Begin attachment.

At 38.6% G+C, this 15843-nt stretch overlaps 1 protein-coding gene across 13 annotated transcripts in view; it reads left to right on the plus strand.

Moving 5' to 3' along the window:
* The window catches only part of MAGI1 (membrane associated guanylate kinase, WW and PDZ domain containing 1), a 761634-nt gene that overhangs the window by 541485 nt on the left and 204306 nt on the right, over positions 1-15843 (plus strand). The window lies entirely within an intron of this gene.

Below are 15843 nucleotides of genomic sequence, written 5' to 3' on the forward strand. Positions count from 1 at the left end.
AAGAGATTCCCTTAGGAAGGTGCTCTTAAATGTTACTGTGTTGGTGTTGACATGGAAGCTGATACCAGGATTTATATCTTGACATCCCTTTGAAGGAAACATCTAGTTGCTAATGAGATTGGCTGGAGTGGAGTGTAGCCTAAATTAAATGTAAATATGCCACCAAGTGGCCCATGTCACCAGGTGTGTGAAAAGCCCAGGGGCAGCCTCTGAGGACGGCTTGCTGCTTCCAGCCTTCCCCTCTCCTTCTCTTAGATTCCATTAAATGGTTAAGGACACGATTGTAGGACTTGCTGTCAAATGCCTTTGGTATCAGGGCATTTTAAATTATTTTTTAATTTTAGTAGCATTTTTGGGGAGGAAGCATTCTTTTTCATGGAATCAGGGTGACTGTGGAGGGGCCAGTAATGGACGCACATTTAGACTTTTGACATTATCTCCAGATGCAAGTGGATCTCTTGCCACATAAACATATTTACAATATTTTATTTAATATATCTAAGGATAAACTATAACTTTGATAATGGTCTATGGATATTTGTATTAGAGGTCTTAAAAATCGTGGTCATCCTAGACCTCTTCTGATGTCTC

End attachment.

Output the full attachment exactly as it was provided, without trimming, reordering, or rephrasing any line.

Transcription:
At 38.6% G+C, this 15843-nt stretch overlaps 1 protein-coding gene across 13 annotated transcripts in view; it reads left to right on the plus strand.

Moving 5' to 3' along the window:
* The window catches only part of MAGI1 (membrane associated guanylate kinase, WW and PDZ domain containing 1), a 761634-nt gene that overhangs the window by 541485 nt on the left and 204306 nt on the right, over positions 1-15843 (plus strand). The window lies entirely within an intron of this gene.

Below are 15843 nucleotides of genomic sequence, written 5' to 3' on the forward strand. Positions count from 1 at the left end.
AAGAGATTCCCTTAGGAAGGTGCTCTTAAATGTTACTGTGTTGGTGTTGACATGGAAGCTGATACCAGGATTTATATCTTGACATCCCTTTGAAGGAAACATCTAGTTGCTAATGAGATTGGCTGGAGTGGAGTGTAGCCTAAATTAAATGTAAATATGCCACCAAGTGGCCCATGTCACCAGGTGTGTGAAAAGCCCAGGGGCAGCCTCTGAGGACGGCTTGCTGCTTCCAGCCTTCCCCTCTCCTTCTCTTAGATTCCATTAAATGGTTAAGGACACGATTGTAGGACTTGCTGTCAAATGCCTTTGGTATCAGGGCATTTTAAATTATTTTTTAATTTTAGTAGCATTTTTGGGGAGGAAGCATTCTTTTTCATGGAATCAGGGTGACTGTGGAGGGGCCAGTAATGGACGCACATTTAGACTTTTGACATTATCTCCAGATGCAAGTGGATCTCTTGCCACATAAACATATTTACAATATTTTATTTAATATATCTAAGGATAAACTATAACTTTGATAATGGTCTATGGATATTTGTATTAGAGGTCTTAAAAATCGTGGTCATCCTAGACCTCTTCTGATGTCTC